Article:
The review of bankruptcy by industry segment for the past three years shows that the services industry are on the rise in 2021, achieving the 2019 full-year results in just the first five months of 2021 as a business return to more normal operations, and the scaffolding to sustain the economy through the uncertainty is removed. Services include companies that do not transfer tangible products (such as hotels, repair services, accounting and legal services, and consulting firms).

During 2020, retail businesses saw an increase in opportunistic bankruptcy filings as companies merged and expensive leasing options were vacated in favor of-commerce. Alternatively, these bankruptcies were used as an opportunity to reset looming debt obligations under the cover of consumer purchase disruption that resulted from COVID.

With retail being consistent from 2019 to 2020 in bankruptcy filings, the perception was that bankruptcy rates might have been higher than they were. Part of this is because the number of locations, unique addresses impacted by a bankruptcy filing were substantially higher in 2020 than in either 2019 full year or 2021 so far.

As retailers filed for bankruptcy and shifted from a physical presence to a digital platform, they impacted each city around the country where they had a storefront. These local closures made bankruptcies feel closer to home and more tangible than in years past. Seeing this helped reinforce the perception that there might be a more significant challenge in the economy than the reality.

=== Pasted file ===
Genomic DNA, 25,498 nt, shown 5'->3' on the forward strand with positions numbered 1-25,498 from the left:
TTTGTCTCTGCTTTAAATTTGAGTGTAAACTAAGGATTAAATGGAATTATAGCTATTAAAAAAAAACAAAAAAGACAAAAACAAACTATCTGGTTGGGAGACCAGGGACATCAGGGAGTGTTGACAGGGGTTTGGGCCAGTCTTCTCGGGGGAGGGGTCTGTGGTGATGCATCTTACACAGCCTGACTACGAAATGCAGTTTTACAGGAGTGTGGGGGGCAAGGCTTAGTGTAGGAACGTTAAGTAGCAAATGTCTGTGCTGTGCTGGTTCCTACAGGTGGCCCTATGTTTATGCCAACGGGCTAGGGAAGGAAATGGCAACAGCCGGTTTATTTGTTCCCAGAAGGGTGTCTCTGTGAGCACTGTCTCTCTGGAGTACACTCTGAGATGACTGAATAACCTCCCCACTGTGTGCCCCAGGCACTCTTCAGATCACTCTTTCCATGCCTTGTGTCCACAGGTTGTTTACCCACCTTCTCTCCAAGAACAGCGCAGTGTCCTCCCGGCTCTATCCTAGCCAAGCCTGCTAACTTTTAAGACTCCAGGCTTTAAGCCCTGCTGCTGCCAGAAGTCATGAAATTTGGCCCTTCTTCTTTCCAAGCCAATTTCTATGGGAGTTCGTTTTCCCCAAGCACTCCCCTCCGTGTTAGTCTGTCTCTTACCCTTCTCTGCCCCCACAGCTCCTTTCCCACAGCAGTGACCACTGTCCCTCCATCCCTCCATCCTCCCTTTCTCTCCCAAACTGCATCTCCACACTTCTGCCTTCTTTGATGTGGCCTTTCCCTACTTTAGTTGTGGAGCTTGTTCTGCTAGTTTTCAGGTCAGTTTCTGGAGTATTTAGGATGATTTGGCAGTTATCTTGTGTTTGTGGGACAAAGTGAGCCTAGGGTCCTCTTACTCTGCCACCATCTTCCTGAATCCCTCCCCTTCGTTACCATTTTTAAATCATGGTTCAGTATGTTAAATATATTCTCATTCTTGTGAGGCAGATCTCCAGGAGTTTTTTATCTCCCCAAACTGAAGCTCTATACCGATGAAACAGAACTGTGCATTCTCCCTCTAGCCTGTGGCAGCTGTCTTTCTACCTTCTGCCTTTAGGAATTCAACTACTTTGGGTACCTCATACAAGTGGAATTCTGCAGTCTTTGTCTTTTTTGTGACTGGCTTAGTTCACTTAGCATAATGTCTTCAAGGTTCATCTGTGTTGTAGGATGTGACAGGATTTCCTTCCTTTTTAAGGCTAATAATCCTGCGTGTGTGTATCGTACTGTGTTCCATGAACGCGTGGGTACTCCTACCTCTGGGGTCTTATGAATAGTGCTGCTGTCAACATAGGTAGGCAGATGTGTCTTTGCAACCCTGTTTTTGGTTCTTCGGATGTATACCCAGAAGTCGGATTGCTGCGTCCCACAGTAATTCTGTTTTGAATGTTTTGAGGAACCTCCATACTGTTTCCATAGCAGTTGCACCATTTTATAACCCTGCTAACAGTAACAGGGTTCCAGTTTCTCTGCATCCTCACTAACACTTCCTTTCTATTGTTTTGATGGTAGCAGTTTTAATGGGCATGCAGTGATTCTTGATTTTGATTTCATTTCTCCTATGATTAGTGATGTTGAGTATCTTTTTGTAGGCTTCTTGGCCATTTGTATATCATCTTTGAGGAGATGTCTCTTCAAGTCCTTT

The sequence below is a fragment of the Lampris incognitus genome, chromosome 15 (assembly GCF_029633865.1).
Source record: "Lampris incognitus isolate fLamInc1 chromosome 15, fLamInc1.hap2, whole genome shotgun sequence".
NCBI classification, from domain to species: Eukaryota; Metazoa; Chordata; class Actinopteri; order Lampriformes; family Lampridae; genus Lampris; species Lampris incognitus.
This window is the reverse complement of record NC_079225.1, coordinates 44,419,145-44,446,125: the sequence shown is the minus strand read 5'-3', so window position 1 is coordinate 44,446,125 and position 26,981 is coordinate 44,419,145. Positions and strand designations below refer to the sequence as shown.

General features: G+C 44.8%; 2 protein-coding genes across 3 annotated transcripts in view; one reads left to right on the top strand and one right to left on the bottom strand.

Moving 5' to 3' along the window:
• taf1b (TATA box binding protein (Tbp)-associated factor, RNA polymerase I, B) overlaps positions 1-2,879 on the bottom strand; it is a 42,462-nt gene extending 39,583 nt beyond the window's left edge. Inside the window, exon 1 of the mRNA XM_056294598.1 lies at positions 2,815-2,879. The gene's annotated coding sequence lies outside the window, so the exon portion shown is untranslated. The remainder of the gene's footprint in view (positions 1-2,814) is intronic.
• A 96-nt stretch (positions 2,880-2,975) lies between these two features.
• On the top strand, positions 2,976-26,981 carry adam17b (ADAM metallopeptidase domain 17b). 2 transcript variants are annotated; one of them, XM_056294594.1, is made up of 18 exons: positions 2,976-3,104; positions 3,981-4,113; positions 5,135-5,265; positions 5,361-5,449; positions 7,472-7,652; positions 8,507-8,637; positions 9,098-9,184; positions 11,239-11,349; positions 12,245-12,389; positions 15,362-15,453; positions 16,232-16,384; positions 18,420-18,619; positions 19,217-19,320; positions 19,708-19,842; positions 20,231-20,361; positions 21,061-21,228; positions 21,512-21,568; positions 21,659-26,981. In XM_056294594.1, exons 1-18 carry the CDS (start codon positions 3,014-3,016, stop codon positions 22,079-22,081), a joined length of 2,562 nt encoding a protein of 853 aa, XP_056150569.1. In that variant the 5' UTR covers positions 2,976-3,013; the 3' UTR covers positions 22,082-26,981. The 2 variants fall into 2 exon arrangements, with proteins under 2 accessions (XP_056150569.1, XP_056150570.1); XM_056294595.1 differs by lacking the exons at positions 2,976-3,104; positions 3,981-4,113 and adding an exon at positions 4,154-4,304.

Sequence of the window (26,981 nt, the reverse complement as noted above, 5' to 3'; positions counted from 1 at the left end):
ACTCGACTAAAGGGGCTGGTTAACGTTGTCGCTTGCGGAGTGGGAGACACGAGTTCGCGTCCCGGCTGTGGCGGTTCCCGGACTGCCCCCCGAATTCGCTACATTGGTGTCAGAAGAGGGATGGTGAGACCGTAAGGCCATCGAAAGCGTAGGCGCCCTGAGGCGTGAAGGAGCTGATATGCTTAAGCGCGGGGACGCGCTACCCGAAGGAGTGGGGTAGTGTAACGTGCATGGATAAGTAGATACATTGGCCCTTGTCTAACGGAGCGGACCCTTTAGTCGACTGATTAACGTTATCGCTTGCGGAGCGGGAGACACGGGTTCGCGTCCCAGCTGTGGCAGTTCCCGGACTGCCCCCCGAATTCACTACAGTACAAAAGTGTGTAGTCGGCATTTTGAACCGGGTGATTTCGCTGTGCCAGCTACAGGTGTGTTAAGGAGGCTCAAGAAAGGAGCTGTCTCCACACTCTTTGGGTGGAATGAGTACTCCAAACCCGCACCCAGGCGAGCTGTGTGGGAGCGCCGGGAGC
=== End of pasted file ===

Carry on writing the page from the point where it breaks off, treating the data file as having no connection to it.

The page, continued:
Construction and manufacturing are notable industries to watch as the cost of materials and labor shortages continue to be a challenge as companies emerge from a disrupted state in 2021.

While bankruptcy can serve many purposes, the assertion that the business bankruptcy activity was undertaken to support the restructuring of debt obligations is highlighted in the observance of the type of bankruptcy chapter selected. Chapter 7 liquidations saw a net decline in 2020 compared to 2019, while Chapter 11 debt restructures performed near the same level. Moreover, in 2021, Chapter 11 restructures have already outpaced the 2019 and 2020 total year numbers at the end of 5 months.

The pattern creates space to consider that companies are planning to continue operations post-pandemic and are looking to stabilize their finances in the most favorable way possible to support their recovery in the post-COVID economy.

The trend of leveraging Chapter 11 continues in 2021, with New York exceeding the number of Chapter 11 bankruptcy petitions in 2019 (281 petitions) in the first five months of 2021 (297 petitions). And this was after a consistent 2020 (270 petitions).

Looking ahead, Dun & Bradstreet is continuing to monitor the bankruptcy situation for our clients. We are currently projecting that bankruptcy rates will continue at the depressed level through 2021. But this does not mean every market and every industry will continue to experience lower than historically patterned bankruptcy rates.

With our surveillance of over 35 million active U.S. businesses, we see indicators of increased concerns with larger firms in general and companies located in the New England area.

We have built robust prediction models that have performed exceptionally well at predicting bankruptcy both before, during, and as we emerge from bankruptcy. Each portfolio is different, and we are available to show you where the pockets of risk may exist in your portfolio of clients, suppliers, or even prospects.

Reach out to us to start a conversation on your partner portfolio review today to understand how your business partners stack up and prepare your company to thrive in this new normal.

Share your feedback – AnalyticsInquiries@dnb.com